Everything I Know About Partnerships, I Learned From Breaking Bad


Len Lamberg is an Interactive Account Manager here at Top Floor, responsible for matching up Top Floor capabilities with clients' needs.  We asked him what it takes to make this kind of partnership work - to make sure the clients are happy and their businesses are growing.  He told us he could tell us everything, then he proceeded to tell it to us four different ways! This is part two in the series, catch up on part one

Walter White: I am the one who knocks.

"Look out," they said.  "Digital is coming."

It wasn't long ago that B2B advertising was dominated by a couple of well-known industry directories. 

Get in them, and you had it made.  Broaden your reach through direct mail and ads in trade publications, and you were practically assured of success. 

Agencies were there to help, and to give your presence something unique with branding and promotion.  The object was to get your name in front of as many people as possible in the hopes that they would call, and let a salesperson close the sale.

Then the knock on the door shook up the whole world.  "You are in danger."

What companies learned was that customers weren't always waiting for someone to tell them what to buy.  They started looking for answers on their own: researching, learning and joining discussions where they shared solutions to common problems.  Sometimes they even spoke with competitors to see how they could grow a market.

(They called it "Making the pie bigger" instead of "Taking a bigger piece for myself.")

Companies that didn't see what was going on found that they weren't getting as many calls as they used to.  They blamed it on offshore competition, but globalization was just part of the story.  The real story was that customers were taking the lead.  They were looking for solutions anywhere the Internet lead them, from a company next door to China or India.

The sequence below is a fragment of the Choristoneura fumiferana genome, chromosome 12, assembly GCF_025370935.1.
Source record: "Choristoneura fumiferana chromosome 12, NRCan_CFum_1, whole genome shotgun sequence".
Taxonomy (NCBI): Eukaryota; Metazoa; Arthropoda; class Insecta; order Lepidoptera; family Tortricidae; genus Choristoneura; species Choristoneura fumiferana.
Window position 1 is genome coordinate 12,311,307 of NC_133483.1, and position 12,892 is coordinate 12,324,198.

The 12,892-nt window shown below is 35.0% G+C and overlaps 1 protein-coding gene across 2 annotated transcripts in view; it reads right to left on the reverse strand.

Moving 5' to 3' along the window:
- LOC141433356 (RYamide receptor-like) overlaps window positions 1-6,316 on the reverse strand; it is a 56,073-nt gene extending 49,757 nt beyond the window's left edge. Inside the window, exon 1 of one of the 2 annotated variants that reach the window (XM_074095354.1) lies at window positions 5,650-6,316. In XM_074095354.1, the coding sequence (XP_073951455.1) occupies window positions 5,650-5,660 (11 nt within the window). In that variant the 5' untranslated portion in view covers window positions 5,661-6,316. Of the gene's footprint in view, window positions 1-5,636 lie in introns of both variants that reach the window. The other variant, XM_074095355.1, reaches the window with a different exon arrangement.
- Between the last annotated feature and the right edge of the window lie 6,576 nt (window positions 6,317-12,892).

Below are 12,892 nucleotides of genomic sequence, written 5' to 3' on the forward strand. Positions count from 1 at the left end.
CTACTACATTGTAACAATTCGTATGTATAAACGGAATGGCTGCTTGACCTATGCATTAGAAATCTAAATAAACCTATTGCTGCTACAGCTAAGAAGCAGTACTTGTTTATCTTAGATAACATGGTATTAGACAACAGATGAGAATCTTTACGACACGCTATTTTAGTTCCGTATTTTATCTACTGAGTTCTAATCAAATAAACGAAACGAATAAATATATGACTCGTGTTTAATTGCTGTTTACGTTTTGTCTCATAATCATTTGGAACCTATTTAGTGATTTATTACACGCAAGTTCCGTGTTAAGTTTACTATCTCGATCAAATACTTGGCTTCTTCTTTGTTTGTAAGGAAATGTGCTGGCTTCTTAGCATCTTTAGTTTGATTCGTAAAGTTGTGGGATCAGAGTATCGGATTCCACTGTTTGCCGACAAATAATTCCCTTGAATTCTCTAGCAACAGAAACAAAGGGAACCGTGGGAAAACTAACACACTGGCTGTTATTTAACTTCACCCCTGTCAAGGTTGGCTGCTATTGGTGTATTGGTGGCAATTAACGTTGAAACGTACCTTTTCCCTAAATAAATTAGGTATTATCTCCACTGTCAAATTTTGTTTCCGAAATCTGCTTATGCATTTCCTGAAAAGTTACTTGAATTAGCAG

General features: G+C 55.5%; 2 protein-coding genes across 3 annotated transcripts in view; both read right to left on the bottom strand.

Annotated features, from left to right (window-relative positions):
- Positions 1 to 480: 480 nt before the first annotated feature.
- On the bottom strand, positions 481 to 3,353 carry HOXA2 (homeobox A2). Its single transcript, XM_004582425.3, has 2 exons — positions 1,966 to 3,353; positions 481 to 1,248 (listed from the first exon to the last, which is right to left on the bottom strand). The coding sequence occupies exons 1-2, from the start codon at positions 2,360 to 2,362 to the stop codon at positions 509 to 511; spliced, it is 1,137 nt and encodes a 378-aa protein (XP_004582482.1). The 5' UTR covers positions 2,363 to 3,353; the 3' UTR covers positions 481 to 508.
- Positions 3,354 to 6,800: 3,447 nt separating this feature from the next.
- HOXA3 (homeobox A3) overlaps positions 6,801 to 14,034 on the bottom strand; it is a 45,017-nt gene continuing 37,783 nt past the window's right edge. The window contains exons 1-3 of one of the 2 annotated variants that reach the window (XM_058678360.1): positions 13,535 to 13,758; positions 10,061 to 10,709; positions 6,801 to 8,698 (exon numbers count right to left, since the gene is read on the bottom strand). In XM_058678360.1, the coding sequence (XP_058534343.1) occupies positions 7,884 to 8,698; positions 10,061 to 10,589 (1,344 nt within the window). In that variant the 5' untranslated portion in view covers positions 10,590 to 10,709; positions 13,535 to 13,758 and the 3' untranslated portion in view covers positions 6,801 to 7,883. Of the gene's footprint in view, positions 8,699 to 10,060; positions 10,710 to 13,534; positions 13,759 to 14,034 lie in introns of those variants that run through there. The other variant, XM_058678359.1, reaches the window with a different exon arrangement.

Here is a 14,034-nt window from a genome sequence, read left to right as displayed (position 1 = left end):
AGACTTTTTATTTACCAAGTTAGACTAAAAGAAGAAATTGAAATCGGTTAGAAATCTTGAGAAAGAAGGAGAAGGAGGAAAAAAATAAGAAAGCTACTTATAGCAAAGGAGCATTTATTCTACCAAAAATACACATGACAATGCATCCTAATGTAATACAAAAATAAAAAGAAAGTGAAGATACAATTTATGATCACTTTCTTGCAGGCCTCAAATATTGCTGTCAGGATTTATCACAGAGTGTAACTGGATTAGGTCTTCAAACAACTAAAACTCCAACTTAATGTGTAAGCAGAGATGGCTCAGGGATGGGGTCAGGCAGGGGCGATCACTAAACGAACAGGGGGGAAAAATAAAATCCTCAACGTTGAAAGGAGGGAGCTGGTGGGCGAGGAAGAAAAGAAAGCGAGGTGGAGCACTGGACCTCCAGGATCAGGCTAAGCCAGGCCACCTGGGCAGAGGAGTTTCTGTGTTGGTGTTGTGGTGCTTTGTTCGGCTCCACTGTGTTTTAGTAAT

That knock on the door sped everything up.  Industries that had faced the same problems for generations suddenly found new ways to operate.  New companies sprung up based on emerging technologies without even taking the time to patent them. 

The panic spread from company to company.  Sales departments weren't producing.  Advertising channels weren't serving up qualified leads.  There were hushed meetings behind closed doors with marketing firms, branding and ID designers.  They even brought in jingle writers.  They waited for the knock on the door and whispered to look for the danger.

The Ones Who Did Not Worry

There were a few agencies that realized what was going on, and reassured clients.  They were the ones who were comfortable with the new technologies and the new style of getting the word out.  Sharing information and solutions, offering advice, discussing how to address problems common in their target industries.  They were the ones who got it, and they had something to say to their clients:

We are the knock on the door.

It doesn't just end with one client, either.  The digital marketing community itself has adopted the habit of sharing, collaboration and transparency.  Those CMS you hear about, Drupal and WordPress?  Those are all Open Source - that means that the community contributes the modules.  Some of the elite digital agencies (including Top Floor!) have Drupal contributors on-staff, so our clients are getting work done by people who are actually designing the framework.  Plus we make ongoing contributions to the social media community through blog postings such as this one.

The point is not to fear the knock on the door, but to see what's needed in the larger marketplace and help the whole community grow.  By making a better web experience (think finding real solutions, learning, exploring) for everyone, we know that we're helping our clients be more profitable. 

Stay tuned for part three: Everything I Know About Partnerships, I learned from the Wizard of Oz.

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